Filing 17

MEMORANDUM ORDER. The decision of the Commissioner is AFFIRMED and plaintiffs application for Supplemental Security Income is DENIED. The clerk is directed to close the file. Signed by MAGISTRATE JUDGE CHARLES J KAHN, JR on 9/3/2014. (sdw)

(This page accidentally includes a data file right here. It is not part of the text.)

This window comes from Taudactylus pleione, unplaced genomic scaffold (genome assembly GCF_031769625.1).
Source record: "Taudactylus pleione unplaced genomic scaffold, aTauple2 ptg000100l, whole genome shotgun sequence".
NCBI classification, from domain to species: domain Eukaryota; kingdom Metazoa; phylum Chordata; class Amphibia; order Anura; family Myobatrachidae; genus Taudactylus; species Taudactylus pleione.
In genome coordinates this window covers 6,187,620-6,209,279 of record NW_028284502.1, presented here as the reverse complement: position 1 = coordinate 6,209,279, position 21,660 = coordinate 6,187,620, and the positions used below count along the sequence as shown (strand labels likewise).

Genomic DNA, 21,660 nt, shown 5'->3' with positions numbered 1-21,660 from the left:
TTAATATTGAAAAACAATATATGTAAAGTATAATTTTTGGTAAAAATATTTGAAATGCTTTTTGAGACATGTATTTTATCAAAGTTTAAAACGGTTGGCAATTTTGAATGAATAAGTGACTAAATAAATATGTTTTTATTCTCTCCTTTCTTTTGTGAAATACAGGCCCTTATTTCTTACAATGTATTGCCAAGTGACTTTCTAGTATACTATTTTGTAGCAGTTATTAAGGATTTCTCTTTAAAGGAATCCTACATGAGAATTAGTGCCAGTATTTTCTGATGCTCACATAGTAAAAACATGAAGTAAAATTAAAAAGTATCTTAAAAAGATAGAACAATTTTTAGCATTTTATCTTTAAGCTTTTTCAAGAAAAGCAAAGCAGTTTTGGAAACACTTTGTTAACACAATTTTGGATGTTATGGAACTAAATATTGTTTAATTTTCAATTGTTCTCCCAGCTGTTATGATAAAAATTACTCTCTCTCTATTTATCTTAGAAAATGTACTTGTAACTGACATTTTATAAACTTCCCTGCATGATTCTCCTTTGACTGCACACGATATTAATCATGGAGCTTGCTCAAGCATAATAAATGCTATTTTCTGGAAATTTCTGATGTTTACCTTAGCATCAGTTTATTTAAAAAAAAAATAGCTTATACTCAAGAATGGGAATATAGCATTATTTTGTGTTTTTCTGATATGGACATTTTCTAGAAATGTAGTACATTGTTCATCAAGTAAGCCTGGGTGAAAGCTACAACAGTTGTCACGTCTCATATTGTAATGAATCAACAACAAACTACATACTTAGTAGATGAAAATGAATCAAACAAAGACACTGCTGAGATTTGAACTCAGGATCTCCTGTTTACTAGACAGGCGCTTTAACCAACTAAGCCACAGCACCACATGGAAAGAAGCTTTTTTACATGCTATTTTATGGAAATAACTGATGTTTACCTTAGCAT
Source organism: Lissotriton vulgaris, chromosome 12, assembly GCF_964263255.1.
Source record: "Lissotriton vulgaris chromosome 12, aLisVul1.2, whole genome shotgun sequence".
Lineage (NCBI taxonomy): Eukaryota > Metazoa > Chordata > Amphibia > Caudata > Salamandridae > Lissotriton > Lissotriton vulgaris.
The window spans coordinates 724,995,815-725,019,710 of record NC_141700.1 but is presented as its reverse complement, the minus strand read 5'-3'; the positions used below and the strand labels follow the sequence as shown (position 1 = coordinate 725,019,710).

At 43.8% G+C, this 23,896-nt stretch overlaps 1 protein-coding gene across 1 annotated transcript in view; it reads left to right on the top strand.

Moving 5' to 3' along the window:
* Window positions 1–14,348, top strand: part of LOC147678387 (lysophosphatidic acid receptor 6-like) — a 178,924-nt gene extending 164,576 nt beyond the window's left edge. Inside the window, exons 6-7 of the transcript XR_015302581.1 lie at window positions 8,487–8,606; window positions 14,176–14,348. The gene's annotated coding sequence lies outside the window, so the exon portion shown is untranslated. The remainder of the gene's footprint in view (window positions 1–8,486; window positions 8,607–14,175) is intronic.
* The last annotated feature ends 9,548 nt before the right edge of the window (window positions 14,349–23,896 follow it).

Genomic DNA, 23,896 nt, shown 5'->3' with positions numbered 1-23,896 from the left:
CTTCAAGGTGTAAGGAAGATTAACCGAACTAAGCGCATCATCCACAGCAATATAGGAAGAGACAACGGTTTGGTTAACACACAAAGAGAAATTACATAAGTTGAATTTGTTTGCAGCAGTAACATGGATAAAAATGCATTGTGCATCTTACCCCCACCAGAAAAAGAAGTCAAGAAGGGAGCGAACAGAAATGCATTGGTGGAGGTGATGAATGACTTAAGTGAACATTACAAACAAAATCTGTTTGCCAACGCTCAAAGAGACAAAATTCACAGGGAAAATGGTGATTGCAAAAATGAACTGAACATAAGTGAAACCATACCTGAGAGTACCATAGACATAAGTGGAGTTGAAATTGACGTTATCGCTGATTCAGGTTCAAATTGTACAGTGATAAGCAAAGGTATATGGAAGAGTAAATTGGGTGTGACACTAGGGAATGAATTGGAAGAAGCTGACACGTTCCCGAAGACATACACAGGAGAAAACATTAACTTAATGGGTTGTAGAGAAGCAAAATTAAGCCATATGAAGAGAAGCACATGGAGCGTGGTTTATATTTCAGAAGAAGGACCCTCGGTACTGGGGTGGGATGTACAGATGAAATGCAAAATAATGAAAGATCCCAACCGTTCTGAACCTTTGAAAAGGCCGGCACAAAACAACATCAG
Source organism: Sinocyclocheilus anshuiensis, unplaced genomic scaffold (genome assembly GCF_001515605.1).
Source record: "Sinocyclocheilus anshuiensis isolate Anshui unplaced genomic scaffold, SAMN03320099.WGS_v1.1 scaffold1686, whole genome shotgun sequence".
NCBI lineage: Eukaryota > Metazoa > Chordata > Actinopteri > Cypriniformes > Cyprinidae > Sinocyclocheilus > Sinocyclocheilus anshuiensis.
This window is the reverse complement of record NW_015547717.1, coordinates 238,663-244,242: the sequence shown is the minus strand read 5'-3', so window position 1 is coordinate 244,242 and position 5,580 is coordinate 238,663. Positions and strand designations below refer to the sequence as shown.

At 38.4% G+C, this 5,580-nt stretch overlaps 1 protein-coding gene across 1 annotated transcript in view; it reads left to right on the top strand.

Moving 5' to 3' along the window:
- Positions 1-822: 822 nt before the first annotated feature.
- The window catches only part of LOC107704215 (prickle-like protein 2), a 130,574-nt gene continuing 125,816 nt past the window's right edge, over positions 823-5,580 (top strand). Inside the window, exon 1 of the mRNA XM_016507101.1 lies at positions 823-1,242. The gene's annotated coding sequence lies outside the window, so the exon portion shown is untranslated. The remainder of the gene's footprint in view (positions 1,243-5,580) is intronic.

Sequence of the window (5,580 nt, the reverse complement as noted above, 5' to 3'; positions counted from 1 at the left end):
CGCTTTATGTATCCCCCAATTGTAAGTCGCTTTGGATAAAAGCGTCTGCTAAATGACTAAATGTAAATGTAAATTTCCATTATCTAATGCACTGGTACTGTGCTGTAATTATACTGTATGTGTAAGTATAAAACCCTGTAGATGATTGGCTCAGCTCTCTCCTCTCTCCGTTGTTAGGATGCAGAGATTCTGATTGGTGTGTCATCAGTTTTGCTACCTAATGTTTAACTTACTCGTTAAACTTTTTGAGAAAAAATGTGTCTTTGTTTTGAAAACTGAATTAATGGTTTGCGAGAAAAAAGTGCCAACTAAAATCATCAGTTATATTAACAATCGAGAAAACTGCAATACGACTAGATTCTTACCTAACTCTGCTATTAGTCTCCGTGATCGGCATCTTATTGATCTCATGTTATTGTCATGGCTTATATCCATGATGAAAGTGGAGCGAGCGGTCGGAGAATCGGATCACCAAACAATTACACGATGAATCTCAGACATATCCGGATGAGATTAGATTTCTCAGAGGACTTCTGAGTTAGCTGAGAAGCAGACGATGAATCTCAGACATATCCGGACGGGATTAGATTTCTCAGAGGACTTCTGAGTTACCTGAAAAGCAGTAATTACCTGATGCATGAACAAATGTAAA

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UNITED STATES DISTRICT COURT NORTHERN DISTRICT OF FLORIDA PENSACOLA DIVISION DEBORAH ANN FELL, Plaintiff, v. Case No. 3:13cv458/CJK CAROLYN W. COLVIN, Acting Commissioner of Social Security, Defendant. __________________________________/ MEMORANDUM ORDER This case is before the court pursuant to 42 U.S.C. § 405(g) for review of a final determination of the Commissioner of Social Security (“Commissioner”) denying Deborah Ann Fell’s application for Supplemental Security Income (“SSI”) under Title XVI of the Social Security Act (“Act”), 42 U.S.C. §§ 1381-1383f. The parties have consented to Magistrate Judge jurisdiction pursuant to 28 U.S.C. § 636(c) and FEDERAL RULE OF CIVIL PROCEDURE 73 for all proceedings in this case, including entry of final judgment. Upon review of the record before this court, I conclude that the findings of fact and determinations of the Commissioner are supported by substantial evidence. The decision of the Commissioner, therefore, will be affirmed. ISSUES ON REVIEW Plaintiff, who will be referred to as claimant, plaintiff, or by name, raises a single issue on appeal – whether the Appeals Council erred in failing to remand this matter to the Administrative Law Judge (“ALJ”) on the basis of “new and material” Case No. 3:13cv458/CJK Page 2 of 9 evidence. PROCEDURAL HISTORY Claimant filed an application for SSI on August 20, 2010, alleging disability beginning on September 17, 2009. T. 21, 139.1 The claim initially was denied, and the denial was upheld on reconsideration. T. 21. Claimant filed a written request for hearing on December 7, 2010. T. 21. Claimant’s request was granted, and she appeared before an ALJ for a video hearing on April 9, 2012. T. 21. On July 9, 2012, the ALJ issued a decision denying claimant’s application for benefits. T. 21-32. Claimant requested further review from the Appeals Council, which denied her request. T. 1-6. As a result, the ALJ’s decision became the final determination of the Commissioner. FINDINGS OF THE APPEALS COUNCIL In denying claimant’s request for further review, the Appeals Council considered the additional evidence claimant submitted and found no reason under its rules to review the ALJ’s decision. T. 1. ANALYSIS If a claimant submits new noncumulative and material evidence to the Appeals Council after the ALJ’s decision, the Appeals Council must consider the evidence if it relates to the time period on or before the date of the ALJ’s hearing decision. 20 C.F.R. § 404.970(b). “Material” evidence is evidence that is “relevant and probative so that there is a reasonable possibility that it would change the administrative result.” 1 The administrative record, as filed by the Commissioner, consists of eight volumes (docs. 9-1 through 9-8) and has 445 consecutively numbered pages. References to the record will be by “T.,” for transcript, followed by the page number. Case No. 3:13cv458/CJK Page 3 of 9 Milano v. Bowen, 809 F.2d 763, 766 (11th Cir. 1987) (quotation omitted). When evidence is submitted for the first time to the Appeals Council, the new evidence becomes part of the administrative record. Keeton v. Dep't of Health and Human Servs., 21 F.3d 1064, 1067 (11th Cir. 1994). The Appeals Council considers the entire record, including the new, material, and chronologically relevant evidence, and reviews the ALJ’s decision if the ALJ’s “action, findings, or conclusion is contrary to the weight of the evidence currently of record.” 20 C.F.R. § 404.970(b). The role of this court is to “review whether the new evidence renders the denial of benefits erroneous.” Ingram v. Comm’r of Soc. Sec. Admin., 496 F.3d 1253, 1262 (11th Cir. 2007). Here, the Appeals Council considered the new evidence plaintiff submitted and found that it provided no basis for changing the ALJ’s decision. The issue, then, is whether the Appeals Council properly declined to review the ALJ’s decision in light of the newly submitted evidence. In making this determination, the court must consider the entire record, including the evidence submitted to the Appeals Council, to determine whether the denial of benefits was erroneous or whether the Commissioner’s final decision is supported by substantial evidence. Ingram, 496 F.3d at 1262, 1266–67. Substantial evidence is “‘such relevant evidence as a reasonable person would accept as adequate to support a conclusion.’” Richardson v. Perales, 402 U.S. 389, 401 (1971) (quoting Consolidated Edison Co. v. NLRB, 305 U.S. 197 (1938)). With reference to other standards of review, the Eleventh Circuit has said that “‘[s]ubstantial evidence is more than a scintilla . . . .’” Somogy v. Comm’r of Soc. Sec., 366 F. App’x 56, 62 (11th Cir. 2010) (quoting Lewis, 125 F.3d at1439). Although the Commissioner’s decision need not be supported by a Case No. 3:13cv458/CJK Page 4 of 9 preponderance of the evidence, therefore, “it cannot stand with a ‘mere scintilla’ of support.” See Hillsman v. Bowen, 804 F.2d 1179, 1181 (11th Cir. 1986). Even if the evidence preponderates against the Commissioner’s decision, the decision must be affirmed if supported by substantial evidence. See Sewell v. Bowen, 792 F.2d 1065, 1067 (11th Cir. 1986). When reviewing a Social Security disability case, the court “‘may not decide the facts anew, reweigh the evidence, or substitute [its] judgment for that of the [Commissioner] . . . .’” Martin v. Sullivan, 894 F.2d 1520, 1529 (11th Cir. 1990) (quoting Bloodsworth v. Heckler, 703 F.2d 1233, 1239 (11th Cir. 1983)). A reviewing court also may not look “only to those parts of the record which support the [Commissioner,]” but instead “must view the entire record and take account of evidence in the record which detracts from the evidence relied on by the [Commissioner].” See Tieniber v. Heckler, 720 F.2d 1251, 1253 (11th Cir. 1983). Review is deferential to a point, but the reviewing court conducts what has been referred to as “an independent review of the record.” See Flynn v. Heckler, 768 F.2d. 1273 (11th Cir. 1985); see also Getty ex rel. Shea v. Astrue, No. 2:10–cv–725–FtM–29SPC, 2011 WL 4836220 (M.D. Fla. Oct. 12, 2011); Salisbury v. Astrue, No. 8:09-cv-2334-T-17TGW, 2011 WL 861785 (M.D. Fla. Feb. 28, 2011).2 Upon review of the record in this case, it is clear that the Appeals Council did not err in refusing to remand the matter to the ALJ in light of the newly submitted evidence. Such evidence consists of a Medical Opinion Re: Ability to Do Work2 The Eleventh Circuit not only speaks of an independent review of the administrative record, but it also reminds us that it conducts a de novo review of the district court’s decision on whether substantial evidence supports the ALJ’s decision. See Ingram v. Comm'r of Soc. Sec. Admin., 496 F.3d 1253, 1260 (11th Cir. 2007); Wilson v. Barnhart, 284 F.3d 1219, 1221 (11th Cir. 2002). Case No. 3:13cv458/CJK Page 5 of 9 Related Activities (Physical) (“Opinion”), completed on August 6, 2012, by plaintiff’s pain management doctor, David E. Fairleigh., M.D. T. 443-44. In the Opinion, which is a pre-printed, check-off form, Dr. Fairleigh indicated that plaintiff could occasionally lift and/or carry twenty pounds, frequently lift and/or carry ten pounds, stand and walk approximately three hours total in an eight-hour workday, sit for approximately four hours in an eight-hour workday, and sit or stand for thirty minutes before needing to change positions. T. 443. Dr. Fairleigh checked that plaintiff must walk around for five minutes every forty-five minutes and must be able to shift at will from sitting to standing/walking.3 T. 443. Dr. Fairleigh further indicated that plaintiff could occasionally twist, stoop, and climb stairs but never crouch or climb ladders and had limitations in reaching and pushing/pulling. T. 444. When asked, on average, how often he anticipated that plaintiff’s impairments or treatment would cause her to be absent from work, Dr. Fairleigh responded that it “depends on restrictions but if no restrictions and full duty heavy work,” more than four days per month. T. 444. Dr. Farleigh’s opinion was rendered one month after the ALJ’s decision – and five months after Dr. Farleigh’s last documented visit with plaintiff – and contains no indication that it applied retroactively. As a result, it is not even clear that the opinion relates to the time period on or before the date of the ALJ’s decision. Even assuming Dr. Fairleigh’s opinion relates to the pertinent time period, it is entitled to little weight. Absent good cause, the opinion of a claimant’s treating physician must be accorded considerable or substantial weight by the Commissioner. Phillips v. 3 Notably, in contrast to plaintiff’s testimony, Dr. Fairleigh indicated that plaintiff would not need to lie down at unpredictable intervals during an eight-hour working shift. T. 443. Case No. 3:13cv458/CJK Page 6 of 9 Barnhart, 357 F.3d 1232, 1240-1241 (11th Cir. 2004); Lewis v. Callahan, 125 F.3d 1436, 1440 (11th Cir. 1997); Broughton v. Heckler, 776 F.2d 960, 960-961 (11th Cir. 1985); Jones v. Bowen, 810 F.2d 1001, 1005 (11th Cir. 1986). “Good cause” exists when: (1) the treating physician’s opinion was not bolstered by the evidence; (2) the evidence supported a contrary finding; or (3) the treating physician’s opinion was conclusory or inconsistent with the doctor’s own medical records. Phillips, 357 F.3d at 1241; see also Lewis, 125 F.3d at 1440 (citing cases). If a treating physician’s opinion on the nature and severity of a claimant’s impairments is well-supported by medically acceptable clinical and laboratory diagnostic techniques, and is not inconsistent with other substantial evidence in the record, the ALJ must give it controlling weight. 20 C.F.R. § 404.1527(d)(2). Where a treating physician merely makes conclusory statements, however, the ALJ may afford them such weight as is supported by clinical or laboratory findings and other consistent evidence of a claimant’s impairments. See Wheeler v. Heckler, 784 F.2d 1073, 1075 (11th Cir. 1986); see also Schnor v. Bowen, 816 F.2d 578, 582 (11th Cir. 1987). When a treating physician’s opinion does not warrant controlling weight, the ALJ must nevertheless weigh the medical opinion based on (1) the length of the treatment relationship and the frequency of examination; (2) the nature and extent of the treatment relationship; (3) medical evidence supporting the opinion; (4) consistency with the record as a whole; (5) specialization in the medical impairments at issue; and (6) other factors which tend to support or contradict the opinion. 20 C.F.R. 404.1527(d). A brief and conclusory statement that is not supported by medical findings, even if made by a treating physician, is not persuasive evidence of disability. Johns v. Bowen, 821 F.2d 551, 555 (11th Cir. 1987); Warncke v. Harris, Case No. 3:13cv458/CJK Page 7 of 9 619 F.2d 412, 417 (5th Cir. 1980). The law concerning conclusory statements is particularly applied where a doctor, even one who has treated the claimant, expresses opinions on a preprinted or “check-off” form. Such opinion evidence will not bind the Commissioner. Indeed, courts have found that such preprinted forms do not provide persuasive evidence of the validity of the opinions expressed therein. See Hammersley v. Astrue, No. 5:08cv-245-Oc-10GRJ, 2009 WL 3053707, at *6 (M.D. Fla. Sept. 18, 2009) (“Check-off forms . . . have limited probative value because they are conclusory and provide little narrative or insight into the reasons behind the conclusions.” (citing Spencer ex rel. Spencer v. Heckler, 765 F.2d 1090, 1094 (11th Cir. 1985)); Mason v. Shalala, 994 F.2d 1058, 1065 (3d Cir. 1993))). Although such forms are admissible, “they are entitled to little weight and do not constitute ‘substantial evidence’ on the record as a whole.” O’Leary v. Schweiker, 710 F. 2d 1334, 1341 (8th Cir. 1983). Because Dr. Fairleigh’s opinion consists of conclusory statements expressed on a pre-printed check-off form, it is entitled to little weight. Dr. Fairleigh’s opinion also finds no support in his own treatment notes or the record as a whole. Prior to August 12, Dr. Fairleigh never imposed any restrictions on plaintiff’s ability to sit, stand, or walk despite the fact that he had been treating her for two years. Instead, Dr. Fairleigh noted on a number of occasions, including in January, March, September, and December 2011, that plaintiff was being treated conservatively, doing well, and responding well to her medication. T. 381, 386-87, 407. Notably, the ALJ made no mention of Dr. Fairleigh in her decision and plaintiff’s counsel alleged no error in that regard, indicating that neither the ALJ nor plaintiff’s counsel considered Dr. Fairleigh’s treatment of plaintiff particularly significant for purposes of this disability Case No. 3:13cv458/CJK Page 8 of 9 claim. Moreover, Dr. Edmund Molis, a state agency medical consultant, opined on November 4, 2010, that plaintiff could perform a modified range of light work. T. 373-80. Specifically, Dr. Molis found that plaintiff could occasionally lift and/or carry twenty pounds, frequently lift and/or carry ten pounds, and stand and/or walk and sit about six hours in an eight-hour workday. T. 374. Dr. Molis also found that plaintiff could occasionally climb ramps or stairs; never climb ladders, ropes, or scaffolds; frequently balance; and occasionally stoop, kneel, crouch, and crawl. T. 375. Subsequently, on May 2, 2012, Dr. C.W. Koulisis, an orthopedic surgeon, opined that claimant could continuously lift and carry up to ten pounds; frequently lift and carry eleven to twenty pounds; and sit, stand, and walk for a total of eight hours each in an eight-hour workday. T. 435-36. Like Dr. Molis, Dr. Koulisis further found that claimant could occasionally climb stairs and ramps; never climb ladders or scaffolds; continuously balance; and occasionally stoop, kneel, crouch, and crawl. T. 438. The ALJ assigned great weight to the opinions of both Dr. Molis and Dr. Koulisis, while finding plaintiff’s allegations not fully credible. T. 27. Based on those facts, and all of the evidence of record in this case, the court finds that Dr. Fairleigh’s August 6, 2012, Opinion does not undermine the ALJ’s decision and that while there is evidence that plaintiff experienced significant pain as a result of chronic neck and back problems, there is no competent evidence that the pain rendered her disabled. As a result, the Appeals Council did not err in refusing to remand this matter to the ALJ for consideration of the “new and material” evidence. Case No. 3:13cv458/CJK Page 9 of 9 ACCORDINGLY, it is ORDERED: 1. The decision of the Commissioner is AFFIRMED and plaintiff’s application for Supplemental Security Income is DENIED. 2. The clerk is directed to close the file. At Pensacola, Florida, this 3rd day of September, 2014. /s/ Charles J. Kahn, Jr. CHARLES J. KAHN, JR. UNITED STATES MAGISTRATE JUDGE Case No. 3:13cv458/CJK